Reconstruction of Cenozoic Arctic Ocean Sea-Ice History: ''From IRD to IP25'' | Курс: Köppen International Seminar Series | Лектор: Ruediger Stein | Организатор: СПбГУ Институт наук о Земле Смотрите это видео на Лекториуме: https://lektorium.tv/lecture/15106 Лекция была проведена в рамках KOEPPEN International Seminar Series. Подписывайтесь на канал: https://www.lektorium.tv/ZJA Следите за новостями: https://vk.com/openlektorium https://www.facebook.com/openlektorium
Views: 422 Лекториум
Welcome to my travelchannel.On my channel you can find almost 1000 films of more than 70 countries. See the playlist on my youtube channel.Enjoy! https://www.youtube.com/user/nurettinodunya/playlists Antarctica Climate: Antarctica is the coldest of Earth's continents. The coldest natural temperature ever recorded on Earth was −89.2 °C (−128.6 °F) at the Russian Vostok Station in Antarctica on 21 July 1983. For comparison, this is 11 °C (20 °F) colder than subliming dry ice. Antarctica is a frozen desert with little precipitation; the South Pole itself receives less than 10 cm (4 in) per year, on average. Temperatures reach a minimum of between −80 °C (−112 °F) and −90 °C (−130 °F) in the interior in winter and reach a maximum of between 5 °C (41 °F) and 15 °C (59 °F) near the coast in summer. Sunburn is often a health issue as the snow surface reflects almost all of the ultraviolet light falling on it. The snow surface at Dome C Station is typical of most of the continent's surface. East Antarctica is colder than its western counterpart because of its higher elevation. Weather fronts rarely penetrate far into the continent, leaving the center cold and dry. Despite the lack of precipitation over the central portion of the continent, ice there lasts for extended time periods. Heavy snowfalls are not uncommon on the coastal portion of the continent, where snowfalls of up to 1.22 metres (48 in) in 48 hours have been recorded.At the edge of the continent, strong katabatic winds off the polar plateau often blow at storm force. In the interior, however, wind speeds are typically moderate. During summer, more solar radiation reaches the surface during clear days at the South Pole than at the equator because of the 24 hours of sunlight each day at the Pole. Antarctica is colder than the Arctic for three reasons. First, much of the continent is more than 3 kilometres (2 mi) above sea level, and temperature decreases with elevation in the troposphere. Second, the Arctic Ocean covers the north polar zone: the ocean's relative warmth is transferred through the icepack and prevents temperatures in the Arctic regions from reaching the extremes typical of the land surface of Antarctica. Given the latitude, long periods of constant darkness or constant sunlight create climates unfamiliar to human beings in much of the rest of the world. Third, the Earth is at aphelion in July (i.e., the Earth is furthest from the Sun in the Antarctic winter), and the Earth is at perihelion in January (i.e., the Earth is closest to the Sun in the Antarctic summer). The orbital distance contributes to a colder Antarctic winter (and a warmer Antarctic summer) but the first two effects have more impact. The aurora australis, commonly known as the southern lights, is a glow observed in the night sky near the South Pole created by the plasma-full solar winds that pass by the Earth. Another unique spectacle is diamond dust, a ground-level cloud composed of tiny ice crystals. It generally forms under otherwise clear or nearly clear skies, so people sometimes also refer to it as clear-sky precipitation. A sun dog, a frequent atmospheric optical phenomenon, is a bright "spot" beside the true sun.Wikipedia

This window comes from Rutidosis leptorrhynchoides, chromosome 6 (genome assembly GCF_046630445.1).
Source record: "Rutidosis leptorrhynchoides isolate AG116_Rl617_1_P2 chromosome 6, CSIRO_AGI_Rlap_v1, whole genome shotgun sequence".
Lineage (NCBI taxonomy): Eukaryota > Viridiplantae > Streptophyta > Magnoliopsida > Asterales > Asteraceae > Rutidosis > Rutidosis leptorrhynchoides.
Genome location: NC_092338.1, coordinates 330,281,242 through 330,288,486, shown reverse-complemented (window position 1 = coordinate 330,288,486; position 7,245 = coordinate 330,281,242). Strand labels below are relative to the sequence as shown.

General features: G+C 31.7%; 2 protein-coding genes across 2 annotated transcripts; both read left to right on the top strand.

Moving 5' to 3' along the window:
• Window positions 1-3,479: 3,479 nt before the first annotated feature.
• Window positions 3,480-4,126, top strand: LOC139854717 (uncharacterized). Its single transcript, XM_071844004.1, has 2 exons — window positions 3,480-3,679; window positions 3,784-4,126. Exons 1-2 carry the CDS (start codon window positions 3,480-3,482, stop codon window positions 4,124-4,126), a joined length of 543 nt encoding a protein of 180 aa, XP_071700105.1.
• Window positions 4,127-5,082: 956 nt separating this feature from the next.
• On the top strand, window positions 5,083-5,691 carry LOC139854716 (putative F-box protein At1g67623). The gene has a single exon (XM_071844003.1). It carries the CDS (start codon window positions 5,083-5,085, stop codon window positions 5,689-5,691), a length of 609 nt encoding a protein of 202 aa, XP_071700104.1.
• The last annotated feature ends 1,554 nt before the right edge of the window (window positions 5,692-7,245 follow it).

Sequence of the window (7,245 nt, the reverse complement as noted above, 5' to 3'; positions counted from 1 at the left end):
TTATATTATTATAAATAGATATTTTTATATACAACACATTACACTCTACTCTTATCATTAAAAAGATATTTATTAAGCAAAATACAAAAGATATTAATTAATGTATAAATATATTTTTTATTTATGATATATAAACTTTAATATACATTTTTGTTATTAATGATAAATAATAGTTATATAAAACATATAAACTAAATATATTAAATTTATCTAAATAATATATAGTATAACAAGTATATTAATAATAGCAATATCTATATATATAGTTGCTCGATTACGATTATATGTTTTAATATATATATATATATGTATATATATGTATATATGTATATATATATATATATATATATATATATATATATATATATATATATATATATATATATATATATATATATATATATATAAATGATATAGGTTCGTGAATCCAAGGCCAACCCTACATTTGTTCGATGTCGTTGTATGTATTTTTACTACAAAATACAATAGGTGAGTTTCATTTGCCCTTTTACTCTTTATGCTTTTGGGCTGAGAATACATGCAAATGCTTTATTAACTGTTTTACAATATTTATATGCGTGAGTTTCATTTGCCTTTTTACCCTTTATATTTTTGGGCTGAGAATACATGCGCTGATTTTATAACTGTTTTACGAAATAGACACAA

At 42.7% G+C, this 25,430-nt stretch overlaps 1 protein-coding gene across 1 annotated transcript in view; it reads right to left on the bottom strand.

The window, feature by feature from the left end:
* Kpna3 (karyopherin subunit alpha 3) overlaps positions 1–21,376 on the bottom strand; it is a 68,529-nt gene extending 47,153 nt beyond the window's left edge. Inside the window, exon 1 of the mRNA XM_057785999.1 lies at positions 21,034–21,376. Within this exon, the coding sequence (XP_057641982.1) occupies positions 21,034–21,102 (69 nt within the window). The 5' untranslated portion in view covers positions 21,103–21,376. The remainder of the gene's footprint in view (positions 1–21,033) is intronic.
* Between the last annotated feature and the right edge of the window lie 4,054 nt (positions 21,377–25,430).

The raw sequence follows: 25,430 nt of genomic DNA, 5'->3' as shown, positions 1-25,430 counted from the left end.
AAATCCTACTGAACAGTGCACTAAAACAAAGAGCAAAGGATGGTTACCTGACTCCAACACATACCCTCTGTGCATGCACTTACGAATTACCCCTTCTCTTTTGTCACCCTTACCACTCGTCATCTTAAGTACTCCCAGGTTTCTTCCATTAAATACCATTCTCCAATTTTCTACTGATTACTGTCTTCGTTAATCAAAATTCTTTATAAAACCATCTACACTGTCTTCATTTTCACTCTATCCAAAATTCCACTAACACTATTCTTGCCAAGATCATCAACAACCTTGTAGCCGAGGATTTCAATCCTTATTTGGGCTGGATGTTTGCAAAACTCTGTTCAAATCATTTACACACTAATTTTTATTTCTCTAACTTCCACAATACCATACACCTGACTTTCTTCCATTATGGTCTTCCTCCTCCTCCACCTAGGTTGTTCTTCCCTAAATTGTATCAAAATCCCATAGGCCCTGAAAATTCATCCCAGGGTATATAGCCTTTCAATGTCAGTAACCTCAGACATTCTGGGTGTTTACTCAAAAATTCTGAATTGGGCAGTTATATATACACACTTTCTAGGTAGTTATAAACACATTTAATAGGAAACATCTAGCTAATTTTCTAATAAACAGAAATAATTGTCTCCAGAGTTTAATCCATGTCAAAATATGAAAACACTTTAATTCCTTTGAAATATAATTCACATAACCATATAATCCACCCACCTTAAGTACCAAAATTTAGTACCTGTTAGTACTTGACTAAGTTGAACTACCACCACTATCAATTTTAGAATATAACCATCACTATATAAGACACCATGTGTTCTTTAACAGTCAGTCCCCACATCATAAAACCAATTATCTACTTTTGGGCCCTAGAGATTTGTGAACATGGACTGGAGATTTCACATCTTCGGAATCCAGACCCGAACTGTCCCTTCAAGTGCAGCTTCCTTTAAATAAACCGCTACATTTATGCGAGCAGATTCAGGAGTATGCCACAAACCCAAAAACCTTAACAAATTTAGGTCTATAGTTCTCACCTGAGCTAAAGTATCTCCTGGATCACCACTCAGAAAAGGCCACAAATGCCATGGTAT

Views: 3375 Nurettin Yilmaz
This time-lapse video shows the calving of an ice island from Greenland's Petermann Glacier and the drifting of the ice down the fjord and southward through Nares Strait. The images were captured between July 9 and September 13, 2012, by NASA's Terra and Aqua earth-observing satellites. This is the second time in three years that a city-sized hunk of ice has ripped off from the glacier.